2. Alleged Violations of the Fair Debt Collection Practices Act

Raffaele's claims under the FDCPA fails because the obligation to pay child support is not a "debt" under the statute. Such an obligation is not incurred in exchange for consumer goods or services, but instead was imposed by the state to force Raffaele to fulfill his parental duty to support his child. Mabe v. G.C. Services Ltd. Partnership, 32 F.3d 86, 88 (4th Cir.1994). Therefore, his claims against Christine Marrama and Jacqueline Marrama for violations of the FDCPA will be dismissed.

3. Alleged Violations of State Law

Because the federal claims asserted by Raffaele against Christine Marrama and Jacqueline Marrama will be dismissed, this Court does not have jurisdiction over his remaining state law claims against those two defendants. This Court declines to exercise pendant jurisdiction over such claims and therefore, they will be dismissed.

4. Costs

The counterclaims filed by Christine Marrama and Jacqueline Marrama include requests for this Court to impose costs on Raffaele. Fed.R.Civ.P. 11 authorizes a court to impose sanctions on a party that files pleadings which are presented for any improper purpose, such as to harass or to cause unnecessary delay or needless increase in the cost of litigation, or if the legal contentions are frivolous. Fed.R.Civ.P. 11(b)(1) and (2). Rule 11 sanctions have, in fact, been imposed in cases similar to this one. See Danvers v. Danvers, 959 F.2d 601 (6th Cir.1992)(court imposes costs against a husband who filed frivolous claims against his wife for an alleged conspiracy to deprive him of constitutional rights in state court child custody proceedings).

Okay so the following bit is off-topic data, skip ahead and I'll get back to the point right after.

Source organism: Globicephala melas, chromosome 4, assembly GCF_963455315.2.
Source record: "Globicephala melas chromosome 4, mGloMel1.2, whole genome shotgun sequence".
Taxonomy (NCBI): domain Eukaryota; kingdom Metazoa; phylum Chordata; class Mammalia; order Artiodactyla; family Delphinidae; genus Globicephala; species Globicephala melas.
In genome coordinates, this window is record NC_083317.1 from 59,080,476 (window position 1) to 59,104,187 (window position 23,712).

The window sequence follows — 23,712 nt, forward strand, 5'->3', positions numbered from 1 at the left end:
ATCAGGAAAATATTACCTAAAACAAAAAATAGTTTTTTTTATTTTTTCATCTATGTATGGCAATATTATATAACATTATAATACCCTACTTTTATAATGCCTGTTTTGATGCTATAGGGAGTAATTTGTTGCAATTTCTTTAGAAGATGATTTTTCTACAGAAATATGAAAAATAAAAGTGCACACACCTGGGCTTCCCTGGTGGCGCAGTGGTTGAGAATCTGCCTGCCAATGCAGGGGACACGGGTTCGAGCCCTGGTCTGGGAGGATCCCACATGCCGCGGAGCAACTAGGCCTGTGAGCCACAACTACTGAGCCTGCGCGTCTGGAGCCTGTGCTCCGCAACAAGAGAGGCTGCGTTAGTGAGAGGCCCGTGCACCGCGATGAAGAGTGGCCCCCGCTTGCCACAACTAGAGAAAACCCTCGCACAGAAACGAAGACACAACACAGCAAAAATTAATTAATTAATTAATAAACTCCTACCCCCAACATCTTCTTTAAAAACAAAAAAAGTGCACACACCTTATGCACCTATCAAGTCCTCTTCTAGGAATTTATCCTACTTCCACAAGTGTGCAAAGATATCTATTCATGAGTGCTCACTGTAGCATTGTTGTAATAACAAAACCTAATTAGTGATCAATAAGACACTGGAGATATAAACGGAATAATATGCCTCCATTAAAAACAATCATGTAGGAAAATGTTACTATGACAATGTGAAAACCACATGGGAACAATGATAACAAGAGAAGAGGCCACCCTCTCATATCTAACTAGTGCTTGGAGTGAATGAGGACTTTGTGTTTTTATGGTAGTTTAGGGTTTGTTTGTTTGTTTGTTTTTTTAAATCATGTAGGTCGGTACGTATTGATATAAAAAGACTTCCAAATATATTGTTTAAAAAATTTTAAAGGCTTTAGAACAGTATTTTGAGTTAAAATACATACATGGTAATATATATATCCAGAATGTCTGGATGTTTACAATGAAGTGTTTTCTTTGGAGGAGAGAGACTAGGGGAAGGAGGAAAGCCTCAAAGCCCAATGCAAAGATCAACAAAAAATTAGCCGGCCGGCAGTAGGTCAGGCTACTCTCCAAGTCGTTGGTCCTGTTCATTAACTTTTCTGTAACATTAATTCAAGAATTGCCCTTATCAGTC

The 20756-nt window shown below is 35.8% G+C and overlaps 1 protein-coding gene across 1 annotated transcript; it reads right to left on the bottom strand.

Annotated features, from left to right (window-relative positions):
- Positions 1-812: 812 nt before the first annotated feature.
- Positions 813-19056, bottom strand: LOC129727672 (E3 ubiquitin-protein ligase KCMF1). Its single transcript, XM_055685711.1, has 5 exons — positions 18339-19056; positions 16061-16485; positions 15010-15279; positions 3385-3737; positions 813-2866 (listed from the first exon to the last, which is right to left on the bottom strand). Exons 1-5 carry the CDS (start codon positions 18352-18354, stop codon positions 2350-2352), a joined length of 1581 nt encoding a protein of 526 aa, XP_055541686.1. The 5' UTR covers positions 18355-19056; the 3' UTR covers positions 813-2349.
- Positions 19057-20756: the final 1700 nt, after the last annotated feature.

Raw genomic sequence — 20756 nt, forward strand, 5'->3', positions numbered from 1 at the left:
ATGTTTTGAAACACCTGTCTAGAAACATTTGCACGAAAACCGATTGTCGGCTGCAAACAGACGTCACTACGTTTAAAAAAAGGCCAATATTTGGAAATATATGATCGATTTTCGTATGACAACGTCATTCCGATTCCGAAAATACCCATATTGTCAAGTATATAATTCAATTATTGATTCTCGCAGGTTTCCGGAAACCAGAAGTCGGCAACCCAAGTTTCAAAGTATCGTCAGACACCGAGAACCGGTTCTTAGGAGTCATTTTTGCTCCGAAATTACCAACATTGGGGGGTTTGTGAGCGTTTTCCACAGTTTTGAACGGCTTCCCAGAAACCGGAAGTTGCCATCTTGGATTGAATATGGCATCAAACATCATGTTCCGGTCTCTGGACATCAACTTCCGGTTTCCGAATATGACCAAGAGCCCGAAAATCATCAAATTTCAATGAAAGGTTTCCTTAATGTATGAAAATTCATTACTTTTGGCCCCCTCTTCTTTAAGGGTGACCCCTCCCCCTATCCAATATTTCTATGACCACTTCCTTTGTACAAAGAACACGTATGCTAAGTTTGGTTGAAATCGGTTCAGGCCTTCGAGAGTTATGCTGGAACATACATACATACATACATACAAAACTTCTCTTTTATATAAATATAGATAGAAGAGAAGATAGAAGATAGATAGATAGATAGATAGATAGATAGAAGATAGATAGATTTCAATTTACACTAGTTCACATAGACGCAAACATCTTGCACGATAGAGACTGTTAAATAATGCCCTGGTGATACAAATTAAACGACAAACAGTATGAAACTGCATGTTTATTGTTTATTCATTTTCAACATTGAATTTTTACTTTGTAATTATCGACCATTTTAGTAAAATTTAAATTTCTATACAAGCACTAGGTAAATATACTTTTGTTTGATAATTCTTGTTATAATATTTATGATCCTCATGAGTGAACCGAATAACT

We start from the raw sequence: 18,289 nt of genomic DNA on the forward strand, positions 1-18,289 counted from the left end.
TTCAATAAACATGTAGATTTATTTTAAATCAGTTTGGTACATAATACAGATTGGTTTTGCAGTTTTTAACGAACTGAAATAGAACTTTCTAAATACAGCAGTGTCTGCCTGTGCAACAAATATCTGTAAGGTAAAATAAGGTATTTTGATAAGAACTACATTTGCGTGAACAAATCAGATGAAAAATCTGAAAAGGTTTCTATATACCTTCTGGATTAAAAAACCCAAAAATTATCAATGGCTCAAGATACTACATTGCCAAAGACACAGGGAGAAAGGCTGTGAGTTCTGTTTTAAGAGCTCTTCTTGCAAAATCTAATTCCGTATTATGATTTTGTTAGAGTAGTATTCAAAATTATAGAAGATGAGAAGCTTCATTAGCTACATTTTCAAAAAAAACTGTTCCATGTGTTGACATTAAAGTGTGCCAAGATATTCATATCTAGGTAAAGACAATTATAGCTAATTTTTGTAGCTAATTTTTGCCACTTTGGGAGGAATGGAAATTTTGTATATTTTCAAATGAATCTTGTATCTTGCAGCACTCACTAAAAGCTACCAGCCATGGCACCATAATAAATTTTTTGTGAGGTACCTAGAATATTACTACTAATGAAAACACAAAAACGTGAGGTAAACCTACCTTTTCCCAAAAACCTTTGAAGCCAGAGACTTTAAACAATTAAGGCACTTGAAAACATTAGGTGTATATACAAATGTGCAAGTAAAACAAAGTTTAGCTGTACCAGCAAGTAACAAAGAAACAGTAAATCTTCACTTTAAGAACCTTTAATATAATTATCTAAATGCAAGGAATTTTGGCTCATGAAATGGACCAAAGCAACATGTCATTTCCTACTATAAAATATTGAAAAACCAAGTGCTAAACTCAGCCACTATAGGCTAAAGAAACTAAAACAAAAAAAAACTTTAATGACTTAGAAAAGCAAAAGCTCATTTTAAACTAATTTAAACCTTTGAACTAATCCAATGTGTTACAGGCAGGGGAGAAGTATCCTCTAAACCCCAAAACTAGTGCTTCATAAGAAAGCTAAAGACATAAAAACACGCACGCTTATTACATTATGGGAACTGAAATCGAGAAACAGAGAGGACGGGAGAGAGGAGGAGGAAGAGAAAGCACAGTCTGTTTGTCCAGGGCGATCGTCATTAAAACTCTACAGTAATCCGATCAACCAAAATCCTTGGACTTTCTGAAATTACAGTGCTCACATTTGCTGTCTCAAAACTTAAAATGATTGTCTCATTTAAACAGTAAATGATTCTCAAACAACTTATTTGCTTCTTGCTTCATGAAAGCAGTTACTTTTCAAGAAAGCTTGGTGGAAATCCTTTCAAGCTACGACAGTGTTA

Although Raffaele's claims are baseless, Christine Marrama and Jacqueline Marrama have not satisfied the procedural requirements necessary for the issuance of sanctions. Rule 11 requires that such a motion "shall be made separately from other motions". Fed.R.Civ.P. 11(c)(1)(A). When a motion for sanctions is included in a defendant's motion to dismiss, the court is compelled to deny the motion for noncompliance with Rule 11. See Hoydal v. Prime Opportunities, Inc., 856 F.Supp. 327, 329 (E.D.Mich.1994). In this case, the requests for costs were included in the defendants' counterclaims and fail to comply with the rule. Furthermore, neither defendant has specified sufficient factual justification of harm in her petition to warrant the imposition of sanctions. Both requests for costs will, therefore, be denied.


For the foregoing reasons, the Motions to Dismiss filed by Christine Marrama and Jacqueline Marrama (Docket Nos. 10 and 13, respectively) are ALLOWED without costs. Because the counterclaims asserted by those defendants are based entirely on state law, this Court declines to exercise jurisdiction thereon and they are DISMISSED. Because Raffaele's claims asserted against Moran are equally frivolous, those claims are also DISMISSED, sua sponte. The Deputy Clerk is hereby directed to DISMISS the case.

So ordered.